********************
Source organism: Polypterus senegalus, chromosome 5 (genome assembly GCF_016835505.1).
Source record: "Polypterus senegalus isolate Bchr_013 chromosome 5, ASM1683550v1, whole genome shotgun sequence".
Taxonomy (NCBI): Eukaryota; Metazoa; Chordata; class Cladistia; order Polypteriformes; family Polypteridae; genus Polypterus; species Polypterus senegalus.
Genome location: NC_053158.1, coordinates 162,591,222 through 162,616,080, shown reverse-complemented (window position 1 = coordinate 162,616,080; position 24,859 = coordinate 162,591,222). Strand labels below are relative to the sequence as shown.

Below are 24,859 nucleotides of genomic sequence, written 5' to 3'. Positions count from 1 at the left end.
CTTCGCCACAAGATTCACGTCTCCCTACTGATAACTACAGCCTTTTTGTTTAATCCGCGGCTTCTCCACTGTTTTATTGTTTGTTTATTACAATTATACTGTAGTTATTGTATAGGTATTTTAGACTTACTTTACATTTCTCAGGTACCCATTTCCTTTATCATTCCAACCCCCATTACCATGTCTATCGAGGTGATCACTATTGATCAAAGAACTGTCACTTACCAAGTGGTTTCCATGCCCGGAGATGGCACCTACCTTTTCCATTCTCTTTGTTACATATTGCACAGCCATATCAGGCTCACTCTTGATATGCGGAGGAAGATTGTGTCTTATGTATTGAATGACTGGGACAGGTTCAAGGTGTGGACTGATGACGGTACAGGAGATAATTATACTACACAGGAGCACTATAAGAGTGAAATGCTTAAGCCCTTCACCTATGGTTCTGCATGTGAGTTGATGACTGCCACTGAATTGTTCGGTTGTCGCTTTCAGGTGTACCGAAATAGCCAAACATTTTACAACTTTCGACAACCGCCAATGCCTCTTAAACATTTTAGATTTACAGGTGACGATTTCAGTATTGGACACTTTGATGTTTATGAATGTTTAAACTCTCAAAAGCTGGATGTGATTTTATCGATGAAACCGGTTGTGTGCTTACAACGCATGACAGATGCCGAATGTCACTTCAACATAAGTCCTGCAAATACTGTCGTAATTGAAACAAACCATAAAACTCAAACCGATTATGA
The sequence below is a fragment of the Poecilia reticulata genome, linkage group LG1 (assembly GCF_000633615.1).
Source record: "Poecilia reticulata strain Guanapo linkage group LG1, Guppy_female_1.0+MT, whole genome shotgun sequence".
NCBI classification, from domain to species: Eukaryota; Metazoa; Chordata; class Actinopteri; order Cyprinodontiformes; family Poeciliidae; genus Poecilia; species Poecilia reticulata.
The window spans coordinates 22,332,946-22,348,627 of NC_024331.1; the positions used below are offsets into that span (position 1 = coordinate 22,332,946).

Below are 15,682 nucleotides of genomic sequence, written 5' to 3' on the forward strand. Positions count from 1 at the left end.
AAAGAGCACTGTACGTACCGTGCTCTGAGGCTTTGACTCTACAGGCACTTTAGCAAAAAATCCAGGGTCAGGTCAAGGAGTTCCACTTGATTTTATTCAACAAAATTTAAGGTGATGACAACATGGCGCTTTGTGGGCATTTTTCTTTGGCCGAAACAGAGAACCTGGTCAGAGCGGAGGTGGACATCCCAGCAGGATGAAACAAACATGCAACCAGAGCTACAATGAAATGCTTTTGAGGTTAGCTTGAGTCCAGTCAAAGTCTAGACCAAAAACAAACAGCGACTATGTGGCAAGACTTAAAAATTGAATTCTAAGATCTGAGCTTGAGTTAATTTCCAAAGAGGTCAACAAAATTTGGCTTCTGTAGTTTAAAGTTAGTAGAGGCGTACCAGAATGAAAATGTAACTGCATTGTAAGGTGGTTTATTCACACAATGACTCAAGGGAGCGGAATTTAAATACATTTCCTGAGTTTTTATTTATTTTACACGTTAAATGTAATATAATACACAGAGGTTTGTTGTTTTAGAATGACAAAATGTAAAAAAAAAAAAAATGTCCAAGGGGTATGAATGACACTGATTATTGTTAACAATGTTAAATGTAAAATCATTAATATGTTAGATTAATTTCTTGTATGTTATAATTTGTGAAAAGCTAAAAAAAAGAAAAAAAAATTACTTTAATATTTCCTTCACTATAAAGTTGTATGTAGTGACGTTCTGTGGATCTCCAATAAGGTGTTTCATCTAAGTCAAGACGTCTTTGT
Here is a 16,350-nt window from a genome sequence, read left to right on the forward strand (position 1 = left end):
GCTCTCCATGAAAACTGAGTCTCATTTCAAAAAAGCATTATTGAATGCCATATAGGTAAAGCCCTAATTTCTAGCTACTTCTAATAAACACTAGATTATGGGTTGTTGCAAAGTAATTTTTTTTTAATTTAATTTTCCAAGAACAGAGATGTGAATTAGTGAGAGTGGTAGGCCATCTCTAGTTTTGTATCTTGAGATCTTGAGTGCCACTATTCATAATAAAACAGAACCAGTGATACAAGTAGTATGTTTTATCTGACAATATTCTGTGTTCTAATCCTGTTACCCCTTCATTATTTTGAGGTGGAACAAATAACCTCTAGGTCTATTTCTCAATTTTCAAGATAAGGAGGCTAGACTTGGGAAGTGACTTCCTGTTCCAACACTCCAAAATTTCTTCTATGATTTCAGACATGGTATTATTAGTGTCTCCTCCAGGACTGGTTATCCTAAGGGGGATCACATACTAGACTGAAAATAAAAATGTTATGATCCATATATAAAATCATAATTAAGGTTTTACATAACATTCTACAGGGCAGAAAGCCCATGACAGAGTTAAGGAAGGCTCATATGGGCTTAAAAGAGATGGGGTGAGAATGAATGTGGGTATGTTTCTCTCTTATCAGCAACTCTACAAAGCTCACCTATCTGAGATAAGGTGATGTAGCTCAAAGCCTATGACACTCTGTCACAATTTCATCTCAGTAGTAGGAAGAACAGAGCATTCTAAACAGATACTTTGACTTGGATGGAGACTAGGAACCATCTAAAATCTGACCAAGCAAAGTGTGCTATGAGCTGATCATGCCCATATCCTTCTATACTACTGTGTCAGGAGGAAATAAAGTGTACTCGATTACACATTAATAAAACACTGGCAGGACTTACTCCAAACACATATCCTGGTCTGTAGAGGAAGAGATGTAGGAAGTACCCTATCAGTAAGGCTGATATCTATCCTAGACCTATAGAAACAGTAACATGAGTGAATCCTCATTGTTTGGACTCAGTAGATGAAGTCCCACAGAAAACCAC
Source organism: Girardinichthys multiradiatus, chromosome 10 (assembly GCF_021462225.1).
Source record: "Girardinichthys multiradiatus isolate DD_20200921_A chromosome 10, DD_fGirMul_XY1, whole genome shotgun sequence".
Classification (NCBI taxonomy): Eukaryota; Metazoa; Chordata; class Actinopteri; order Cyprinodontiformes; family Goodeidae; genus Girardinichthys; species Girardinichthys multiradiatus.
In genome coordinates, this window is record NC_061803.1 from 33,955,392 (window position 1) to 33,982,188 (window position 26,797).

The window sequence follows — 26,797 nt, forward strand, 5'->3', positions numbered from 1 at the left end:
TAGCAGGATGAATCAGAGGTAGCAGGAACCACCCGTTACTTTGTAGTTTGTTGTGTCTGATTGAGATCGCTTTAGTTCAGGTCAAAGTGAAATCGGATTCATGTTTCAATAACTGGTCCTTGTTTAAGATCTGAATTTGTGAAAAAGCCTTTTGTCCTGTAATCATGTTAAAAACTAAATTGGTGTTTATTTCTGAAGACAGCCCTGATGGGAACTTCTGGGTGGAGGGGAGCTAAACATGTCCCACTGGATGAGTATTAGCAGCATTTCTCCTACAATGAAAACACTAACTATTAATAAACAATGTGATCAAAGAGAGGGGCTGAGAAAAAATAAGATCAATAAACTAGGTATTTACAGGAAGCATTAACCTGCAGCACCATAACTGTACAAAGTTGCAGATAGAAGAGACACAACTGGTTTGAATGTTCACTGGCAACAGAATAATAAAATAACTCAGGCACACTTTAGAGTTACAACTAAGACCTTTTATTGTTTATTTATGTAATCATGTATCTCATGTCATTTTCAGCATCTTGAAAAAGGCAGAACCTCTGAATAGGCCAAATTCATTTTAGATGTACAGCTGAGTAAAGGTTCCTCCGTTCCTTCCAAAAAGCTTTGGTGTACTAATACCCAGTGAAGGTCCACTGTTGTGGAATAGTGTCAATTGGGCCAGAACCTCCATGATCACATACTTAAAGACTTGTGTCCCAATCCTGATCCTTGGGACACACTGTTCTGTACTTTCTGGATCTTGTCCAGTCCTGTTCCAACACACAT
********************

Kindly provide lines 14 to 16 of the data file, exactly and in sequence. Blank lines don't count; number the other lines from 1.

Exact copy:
GCTCTCCATGAAAACTGAGTCTCATTTCAAAAAAGCATTATTGAATGCCATATAGGTAAAGCCCTAATTTCTAGCTACTTCTAATAAACACTAGATTATGGGTTGTTGCAAAGTAATTTTTTTTTAATTTAATTTTCCAAGAACAGAGATGTGAATTAGTGAGAGTGGTAGGCCATCTCTAGTTTTGTATCTTGAGATCTTGAGTGCCACTATTCATAATAAAACAGAACCAGTGATACAAGTAGTATGTTTTATCTGACAATATTCTGTGTTCTAATCCTGTTACCCCTTCATTATTTTGAGGTGGAACAAATAACCTCTAGGTCTATTTCTCAATTTTCAAGATAAGGAGGCTAGACTTGGGAAGTGACTTCCTGTTCCAACACTCCAAAATTTCTTCTATGATTTCAGACATGGTATTATTAGTGTCTCCTCCAGGACTGGTTATCCTAAGGGGGATCACATACTAGACTGAAAATAAAAATGTTATGATCCATATATAAAATCATAATTAAGGTTTTACATAACATTCTACAGGGCAGAAAGCCCATGACAGAGTTAAGGAAGGCTCATATGGGCTTAAAAGAGATGGGGTGAGAATGAATGTGGGTATGTTTCTCTCTTATCAGCAACTCTACAAAGCTCACCTATCTGAGATAAGGTGATGTAGCTCAAAGCCTATGACACTCTGTCACAATTTCATCTCAGTAGTAGGAAGAACAGAGCATTCTAAACAGATACTTTGACTTGGATGGAGACTAGGAACCATCTAAAATCTGACCAAGCAAAGTGTGCTATGAGCTGATCATGCCCATATCCTTCTATACTACTGTGTCAGGAGGAAATAAAGTGTACTCGATTACACATTAATAAAACACTGGCAGGACTTACTCCAAACACATATCCTGGTCTGTAGAGGAAGAGATGTAGGAAGTACCCTATCAGTAAGGCTGATATCTATCCTAGACCTATAGAAACAGTAACATGAGTGAATCCTCATTGTTTGGACTCAGTAGATGAAGTCCCACAGAAAACCAC
Source organism: Girardinichthys multiradiatus, chromosome 10 (assembly GCF_021462225.1).
Source record: "Girardinichthys multiradiatus isolate DD_20200921_A chromosome 10, DD_fGirMul_XY1, whole genome shotgun sequence".